I shower with her choosing to sit on a stool in the bathroom waiting for me. She has the choice to play with her brother and daddy, but instead would like to wait for me to finish my shower. My reflection time in the shower is interrupted as I keep checking on her to make sure she is okay. As soon as I am done, she stands up and says “Mama done?!”

While eating dinner, little miss tries her hardest to sit as close to or on either my husband or I. We repeatedly remind her that she can sit next to us, but not on us at the table. But, we have to repeatedly remind her of this through the entire meal.

My store runs are now accompanied by a sweet little girl who would like to go shopping with mama. I repeatedly explain that we cannot open every banana, strawberry, and yogurt through the store. I narrate our shopping experience, redirecting her down the right aisles, and she echos what I say.  My store runs are significantly longer but must be timed for the potty runs as well, as little miss no longer wears diapers. Just last week she insisted on holding her mini-donut while she used the grocery store bathroom.  Maybe this is where we got the cold from? <wink, wink>

So my alone time is significantly less. Even as I write this, my littles and my husband are having some daddy time  in the playroom so that I can have an hour of “me time” before I take little miss to the grocery store with me. But, did you read that correctly, my alone time is significantly less. As exhausting and overwhelming as that can be, it is such an incredible blessing. My lonely 300 lb self of years past would never have believed that one day I would have such a loving and wonderful family that wanted to be with me all the time. I am not alone. I am loved beyond words. This does not just apply to me and my specific and bumpy journey to having a family. This applies to all of us who were once alone and blessed to find someone to share our lives with. Then blessed once more with the miracle of little ones. Blessed.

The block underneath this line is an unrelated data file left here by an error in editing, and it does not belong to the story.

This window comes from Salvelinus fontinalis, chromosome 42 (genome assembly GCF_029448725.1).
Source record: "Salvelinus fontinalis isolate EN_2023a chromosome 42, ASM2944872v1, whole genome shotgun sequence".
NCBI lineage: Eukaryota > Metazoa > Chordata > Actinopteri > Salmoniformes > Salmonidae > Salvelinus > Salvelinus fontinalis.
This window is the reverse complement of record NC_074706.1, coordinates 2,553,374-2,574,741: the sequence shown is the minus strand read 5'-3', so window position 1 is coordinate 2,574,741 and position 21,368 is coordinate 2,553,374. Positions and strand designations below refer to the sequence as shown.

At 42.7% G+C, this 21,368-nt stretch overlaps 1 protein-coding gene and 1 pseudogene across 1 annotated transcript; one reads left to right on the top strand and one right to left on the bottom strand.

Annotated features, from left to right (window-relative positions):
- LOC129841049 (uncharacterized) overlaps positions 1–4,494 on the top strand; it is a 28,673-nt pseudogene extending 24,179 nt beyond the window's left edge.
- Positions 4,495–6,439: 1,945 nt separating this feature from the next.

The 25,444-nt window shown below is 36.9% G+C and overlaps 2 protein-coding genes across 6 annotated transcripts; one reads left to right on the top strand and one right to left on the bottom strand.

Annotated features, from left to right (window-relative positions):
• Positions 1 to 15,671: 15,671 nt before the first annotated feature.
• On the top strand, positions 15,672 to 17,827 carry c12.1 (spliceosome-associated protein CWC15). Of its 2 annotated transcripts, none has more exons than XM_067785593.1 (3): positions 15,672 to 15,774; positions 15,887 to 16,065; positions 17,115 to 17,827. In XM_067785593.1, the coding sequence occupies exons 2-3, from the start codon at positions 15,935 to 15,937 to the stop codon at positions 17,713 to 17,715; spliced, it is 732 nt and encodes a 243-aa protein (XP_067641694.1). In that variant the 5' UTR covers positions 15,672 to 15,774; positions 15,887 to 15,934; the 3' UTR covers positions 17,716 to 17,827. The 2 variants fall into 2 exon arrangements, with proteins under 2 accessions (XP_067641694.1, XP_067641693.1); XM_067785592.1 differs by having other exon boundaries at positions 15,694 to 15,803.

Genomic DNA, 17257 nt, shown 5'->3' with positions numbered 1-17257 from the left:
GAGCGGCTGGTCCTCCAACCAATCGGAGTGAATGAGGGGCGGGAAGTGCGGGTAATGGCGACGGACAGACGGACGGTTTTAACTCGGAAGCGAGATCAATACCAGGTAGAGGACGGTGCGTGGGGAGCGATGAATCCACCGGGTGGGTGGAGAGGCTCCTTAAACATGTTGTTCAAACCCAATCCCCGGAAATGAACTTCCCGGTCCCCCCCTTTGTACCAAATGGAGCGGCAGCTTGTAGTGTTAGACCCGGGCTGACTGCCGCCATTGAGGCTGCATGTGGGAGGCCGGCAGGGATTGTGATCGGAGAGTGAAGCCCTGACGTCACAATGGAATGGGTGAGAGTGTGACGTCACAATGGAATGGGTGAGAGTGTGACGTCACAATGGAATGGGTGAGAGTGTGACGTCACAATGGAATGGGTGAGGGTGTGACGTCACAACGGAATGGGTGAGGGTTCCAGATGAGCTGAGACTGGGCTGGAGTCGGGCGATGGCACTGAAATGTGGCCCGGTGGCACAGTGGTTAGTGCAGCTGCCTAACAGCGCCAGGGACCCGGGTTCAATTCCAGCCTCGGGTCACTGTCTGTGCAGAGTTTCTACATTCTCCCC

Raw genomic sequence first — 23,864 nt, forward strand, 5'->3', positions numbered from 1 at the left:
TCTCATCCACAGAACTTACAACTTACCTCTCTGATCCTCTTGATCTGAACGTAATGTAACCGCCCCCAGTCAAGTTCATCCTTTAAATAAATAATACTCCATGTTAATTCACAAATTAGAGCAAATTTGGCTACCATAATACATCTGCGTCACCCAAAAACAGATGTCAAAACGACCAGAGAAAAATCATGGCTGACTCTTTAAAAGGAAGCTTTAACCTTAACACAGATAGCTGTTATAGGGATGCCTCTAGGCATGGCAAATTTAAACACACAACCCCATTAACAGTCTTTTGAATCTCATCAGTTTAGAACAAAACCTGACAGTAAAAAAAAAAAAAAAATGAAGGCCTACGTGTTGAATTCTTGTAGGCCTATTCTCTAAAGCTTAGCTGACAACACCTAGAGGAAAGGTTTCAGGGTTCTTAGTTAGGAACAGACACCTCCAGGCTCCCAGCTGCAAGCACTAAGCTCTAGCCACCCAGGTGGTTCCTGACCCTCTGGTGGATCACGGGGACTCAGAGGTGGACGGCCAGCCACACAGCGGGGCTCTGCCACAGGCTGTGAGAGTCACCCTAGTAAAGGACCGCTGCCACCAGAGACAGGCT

It is heartbreaking to leave my children every day but when I see my children at the end of an exhausting day at work, my sweet girl is my biggest cheerleader, saying “Mom!!! You’re back!!!!” and gives me the biggest, most genuine hug EVER. My son lights up when he sees me. My daughter will not leave my arms for the first 15 minutes when we get home. This is a little trying as neither will my son.